If you like to try your hand at new things and have a penchant for the old or shiny.. no not your dating taste, but something earthier... you may want to consider a trip to Vermillion Bluffs near the town of Princeton, British Columbia. Princeton has long been known as a hotbed of paleobotany.
During the middle Eocene, 45-50 m.y.a., a number of freshwater lakes appeared in an arc extending from Smithers, through the modern Cariboo, to Kamloops, the Nicola Valley, Princeton, and Republic, WA. The lakes likely formed after a period of faulting produced a number of basins, called grabens into which water collected.
The faulting was followed by a time of volcanism that produced periodic falls of fine-grained ash. The ash washed into the lakes and because of its texture, and possibly because of low water oxygen levels on the bottoms that slowed decay, plant, invertebrate, and fish fossils were preserved in wonderful detail.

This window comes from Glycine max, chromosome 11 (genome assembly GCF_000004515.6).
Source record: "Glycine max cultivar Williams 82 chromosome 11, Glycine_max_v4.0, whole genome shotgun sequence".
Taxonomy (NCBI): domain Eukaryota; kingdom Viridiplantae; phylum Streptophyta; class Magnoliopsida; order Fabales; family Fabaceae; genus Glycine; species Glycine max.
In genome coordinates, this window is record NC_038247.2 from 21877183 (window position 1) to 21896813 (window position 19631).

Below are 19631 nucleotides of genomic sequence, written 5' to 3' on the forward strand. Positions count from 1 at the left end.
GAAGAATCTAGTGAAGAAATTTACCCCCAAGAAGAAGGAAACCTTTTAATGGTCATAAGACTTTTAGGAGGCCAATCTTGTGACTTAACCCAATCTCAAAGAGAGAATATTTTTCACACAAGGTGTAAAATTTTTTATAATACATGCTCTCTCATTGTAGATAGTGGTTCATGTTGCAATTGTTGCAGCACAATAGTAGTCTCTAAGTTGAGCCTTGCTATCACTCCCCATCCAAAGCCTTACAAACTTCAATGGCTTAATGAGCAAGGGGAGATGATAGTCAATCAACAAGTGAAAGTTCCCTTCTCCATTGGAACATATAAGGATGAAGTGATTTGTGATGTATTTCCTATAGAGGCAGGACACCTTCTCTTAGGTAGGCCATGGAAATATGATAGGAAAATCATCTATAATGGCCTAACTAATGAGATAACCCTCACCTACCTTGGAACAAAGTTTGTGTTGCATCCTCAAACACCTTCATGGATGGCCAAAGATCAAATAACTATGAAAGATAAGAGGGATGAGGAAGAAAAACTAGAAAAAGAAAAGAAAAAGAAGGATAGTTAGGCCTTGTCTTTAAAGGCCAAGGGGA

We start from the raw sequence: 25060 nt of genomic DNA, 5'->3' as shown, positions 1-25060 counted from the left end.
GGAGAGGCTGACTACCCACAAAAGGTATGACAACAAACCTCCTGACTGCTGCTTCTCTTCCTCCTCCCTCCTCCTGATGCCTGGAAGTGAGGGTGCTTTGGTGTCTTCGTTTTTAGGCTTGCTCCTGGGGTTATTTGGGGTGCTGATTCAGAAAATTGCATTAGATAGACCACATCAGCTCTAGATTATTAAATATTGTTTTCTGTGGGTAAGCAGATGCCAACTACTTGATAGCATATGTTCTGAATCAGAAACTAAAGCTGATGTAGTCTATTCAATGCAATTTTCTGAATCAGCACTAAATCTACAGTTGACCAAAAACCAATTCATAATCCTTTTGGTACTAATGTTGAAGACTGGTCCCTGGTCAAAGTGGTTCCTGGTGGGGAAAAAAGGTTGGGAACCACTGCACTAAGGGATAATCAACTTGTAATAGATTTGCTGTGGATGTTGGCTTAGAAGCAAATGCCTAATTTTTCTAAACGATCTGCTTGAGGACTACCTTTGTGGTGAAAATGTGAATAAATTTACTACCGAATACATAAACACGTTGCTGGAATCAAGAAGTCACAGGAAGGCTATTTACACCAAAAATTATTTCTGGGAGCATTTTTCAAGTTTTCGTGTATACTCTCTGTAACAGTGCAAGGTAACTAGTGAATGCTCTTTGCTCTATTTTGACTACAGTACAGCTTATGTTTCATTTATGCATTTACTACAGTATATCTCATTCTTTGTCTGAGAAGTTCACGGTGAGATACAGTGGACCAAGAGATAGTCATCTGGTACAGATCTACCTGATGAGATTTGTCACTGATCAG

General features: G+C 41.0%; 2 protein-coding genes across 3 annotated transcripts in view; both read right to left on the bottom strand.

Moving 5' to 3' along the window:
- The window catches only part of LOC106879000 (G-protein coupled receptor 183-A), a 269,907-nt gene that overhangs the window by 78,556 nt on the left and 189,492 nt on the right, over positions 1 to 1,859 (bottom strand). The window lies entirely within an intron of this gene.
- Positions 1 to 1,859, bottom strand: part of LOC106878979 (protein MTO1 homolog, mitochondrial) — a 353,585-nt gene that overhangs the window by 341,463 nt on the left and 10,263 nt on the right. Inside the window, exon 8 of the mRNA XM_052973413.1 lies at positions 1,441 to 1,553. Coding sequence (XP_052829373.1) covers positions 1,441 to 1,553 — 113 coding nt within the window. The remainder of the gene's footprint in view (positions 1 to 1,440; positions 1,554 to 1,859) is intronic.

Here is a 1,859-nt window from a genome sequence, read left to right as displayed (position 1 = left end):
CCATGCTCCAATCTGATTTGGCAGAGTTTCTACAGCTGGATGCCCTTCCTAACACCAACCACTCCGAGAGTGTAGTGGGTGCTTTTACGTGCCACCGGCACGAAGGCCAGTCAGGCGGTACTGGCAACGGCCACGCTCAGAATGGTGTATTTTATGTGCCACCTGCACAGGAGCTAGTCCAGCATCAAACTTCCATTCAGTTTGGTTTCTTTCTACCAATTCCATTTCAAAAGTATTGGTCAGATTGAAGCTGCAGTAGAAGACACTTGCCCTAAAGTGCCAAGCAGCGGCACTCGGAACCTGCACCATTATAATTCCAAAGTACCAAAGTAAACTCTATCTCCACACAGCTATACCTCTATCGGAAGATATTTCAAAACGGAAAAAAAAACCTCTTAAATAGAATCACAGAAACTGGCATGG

Princeton boasts many fossil exposures within the middle Eocene, Allenby Formation and most enjoying a high degree of preservation. A crack of the hammer yields fossil maple, alder, fir, pine, dawn redwood and ginko fossil material. Several species of fossilized insects can be found in the area and rare, but occasional fossil flowers and fish.